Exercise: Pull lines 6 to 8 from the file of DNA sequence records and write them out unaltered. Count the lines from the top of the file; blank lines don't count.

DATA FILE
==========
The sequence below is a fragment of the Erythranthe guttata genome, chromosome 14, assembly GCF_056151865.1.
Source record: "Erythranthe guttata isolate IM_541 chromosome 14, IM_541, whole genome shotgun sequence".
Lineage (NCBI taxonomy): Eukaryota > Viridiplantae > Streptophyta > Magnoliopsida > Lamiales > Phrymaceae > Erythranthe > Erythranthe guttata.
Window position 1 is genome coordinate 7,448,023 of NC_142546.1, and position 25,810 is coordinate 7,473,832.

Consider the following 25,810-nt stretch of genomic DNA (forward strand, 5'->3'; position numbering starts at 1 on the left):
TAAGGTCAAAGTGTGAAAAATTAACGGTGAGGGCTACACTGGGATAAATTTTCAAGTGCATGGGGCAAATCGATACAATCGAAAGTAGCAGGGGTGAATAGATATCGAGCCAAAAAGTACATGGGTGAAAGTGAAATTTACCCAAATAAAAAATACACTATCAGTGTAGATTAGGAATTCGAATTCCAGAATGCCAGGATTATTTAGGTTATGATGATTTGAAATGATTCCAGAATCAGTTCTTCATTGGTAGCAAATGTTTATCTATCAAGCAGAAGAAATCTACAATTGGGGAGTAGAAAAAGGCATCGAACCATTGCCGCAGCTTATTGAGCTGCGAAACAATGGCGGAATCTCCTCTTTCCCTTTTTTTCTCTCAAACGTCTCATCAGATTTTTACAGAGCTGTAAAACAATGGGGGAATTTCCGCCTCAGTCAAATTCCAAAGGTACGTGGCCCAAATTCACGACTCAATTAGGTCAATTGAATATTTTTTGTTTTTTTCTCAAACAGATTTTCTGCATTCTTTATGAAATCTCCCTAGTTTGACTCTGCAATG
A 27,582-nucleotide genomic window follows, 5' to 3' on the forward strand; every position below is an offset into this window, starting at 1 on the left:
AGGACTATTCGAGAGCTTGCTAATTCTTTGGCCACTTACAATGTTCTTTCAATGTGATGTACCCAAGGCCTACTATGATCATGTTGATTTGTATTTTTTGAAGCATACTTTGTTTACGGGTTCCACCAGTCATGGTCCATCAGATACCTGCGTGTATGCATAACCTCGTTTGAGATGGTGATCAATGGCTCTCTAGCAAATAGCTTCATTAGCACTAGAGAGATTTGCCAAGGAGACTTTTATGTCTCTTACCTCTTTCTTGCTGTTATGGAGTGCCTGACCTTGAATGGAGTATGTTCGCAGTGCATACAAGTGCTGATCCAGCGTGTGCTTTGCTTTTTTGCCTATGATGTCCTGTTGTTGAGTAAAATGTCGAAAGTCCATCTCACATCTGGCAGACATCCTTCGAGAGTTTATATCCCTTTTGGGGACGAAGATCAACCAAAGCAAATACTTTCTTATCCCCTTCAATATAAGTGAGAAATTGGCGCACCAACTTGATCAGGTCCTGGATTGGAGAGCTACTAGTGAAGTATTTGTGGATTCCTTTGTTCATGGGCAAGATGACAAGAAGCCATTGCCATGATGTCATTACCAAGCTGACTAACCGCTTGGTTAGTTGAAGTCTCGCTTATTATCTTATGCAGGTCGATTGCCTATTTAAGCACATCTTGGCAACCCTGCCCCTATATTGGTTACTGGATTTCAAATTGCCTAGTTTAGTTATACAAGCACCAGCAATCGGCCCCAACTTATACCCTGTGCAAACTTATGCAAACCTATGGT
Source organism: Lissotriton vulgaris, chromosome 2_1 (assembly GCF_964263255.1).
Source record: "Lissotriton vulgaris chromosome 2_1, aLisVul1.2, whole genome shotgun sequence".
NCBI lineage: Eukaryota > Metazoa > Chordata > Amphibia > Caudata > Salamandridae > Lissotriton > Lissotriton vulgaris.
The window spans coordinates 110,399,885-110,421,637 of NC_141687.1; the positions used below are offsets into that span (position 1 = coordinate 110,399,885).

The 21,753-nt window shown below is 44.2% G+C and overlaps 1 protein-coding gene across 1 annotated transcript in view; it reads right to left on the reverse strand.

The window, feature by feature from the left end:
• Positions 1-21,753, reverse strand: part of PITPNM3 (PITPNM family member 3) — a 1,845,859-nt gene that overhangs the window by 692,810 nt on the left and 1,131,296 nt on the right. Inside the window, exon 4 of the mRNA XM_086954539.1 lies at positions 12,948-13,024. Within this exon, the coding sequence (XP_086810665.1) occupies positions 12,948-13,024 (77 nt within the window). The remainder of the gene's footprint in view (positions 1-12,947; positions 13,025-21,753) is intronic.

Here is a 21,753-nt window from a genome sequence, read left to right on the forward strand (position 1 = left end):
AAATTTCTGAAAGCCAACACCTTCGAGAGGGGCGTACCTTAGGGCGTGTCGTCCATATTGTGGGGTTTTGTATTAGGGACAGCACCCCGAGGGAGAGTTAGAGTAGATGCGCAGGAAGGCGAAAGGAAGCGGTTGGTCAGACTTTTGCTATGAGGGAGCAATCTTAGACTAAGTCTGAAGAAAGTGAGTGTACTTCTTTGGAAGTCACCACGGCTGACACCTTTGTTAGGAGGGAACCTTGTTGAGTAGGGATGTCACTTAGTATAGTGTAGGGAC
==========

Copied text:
TAAGGTCAAAGTGTGAAAAATTAACGGTGAGGGCTACACTGGGATAAATTTTCAAGTGCATGGGGCAAATCGATACAATCGAAAGTAGCAGGGGTGAATAGATATCGAGCCAAAAAGTACATGGGTGAAAGTGAAATTTACCCAAATAAAAAATACACTATCAGTGTAGATTAGGAATTCGAATTCCAGAATGCCAGGATTATTTAGGTTATGATGATTTGAAATGATTCCAGAATCAGTTCTTCATTGGTAGCAAATGTTTATCTATCAAGCAGAAGAAATCTACAATTGGGGAGTAGAAAAAGGCATCGAACCATTGCCGCAGCTTATTGAGCTGCGAAACAATGGCGGAATCTCCTCTTTCCCTTTTTTTCTCTCAAACGTCTCATCAGATTTTTACAGAGCTGTAAAACAATGGGGGAATTTCCGCCTCAGTCAAATTCCAAAGGTACGTGGCCCAAATTCACGACTCAATTAGGTCAATTGAATATTTTTTGTTTTTTTCTCAAACAGATTTTCTGCATTCTTTATGAAATCTCCCTAGTTTGACTCTGCAATG
A 27,582-nucleotide genomic window follows, 5' to 3' on the forward strand; every position below is an offset into this window, starting at 1 on the left:
AGGACTATTCGAGAGCTTGCTAATTCTTTGGCCACTTACAATGTTCTTTCAATGTGATGTACCCAAGGCCTACTATGATCATGTTGATTTGTATTTTTTGAAGCATACTTTGTTTACGGGTTCCACCAGTCATGGTCCATCAGATACCTGCGTGTATGCATAACCTCGTTTGAGATGGTGATCAATGGCTCTCTAGCAAATAGCTTCATTAGCACTAGAGAGATTTGCCAAGGAGACTTTTATGTCTCTTACCTCTTTCTTGCTGTTATGGAGTGCCTGACCTTGAATGGAGTATGTTCGCAGTGCATACAAGTGCTGATCCAGCGTGTGCTTTGCTTTTTTGCCTATGATGTCCTGTTGTTGAGTAAAATGTCGAAAGTCCATCTCACATCTGGCAGACATCCTTCGAGAGTTTATATCCCTTTTGGGGACGAAGATCAACCAAAGCAAATACTTTCTTATCCCCTTCAATATAAGTGAGAAATTGGCGCACCAACTTGATCAGGTCCTGGATTGGAGAGCTACTAGTGAAGTATTTGTGGATTCCTTTGTTCATGGGCAAGATGACAAGAAGCCATTGCCATGATGTCATTACCAAGCTGACTAACCGCTTGGTTAGTTGAAGTCTCGCTTATTATCTTATGCAGGTCGATTGCCTATTTAAGCACATCTTGGCAACCCTGCCCCTATATTGGTTACTGGATTTCAAATTGCCTAGTTTAGTTATACAAGCACCAGCAATCGGCCCCAACTTATACCCTGTGCAAACTTATGCAAACCTATGGT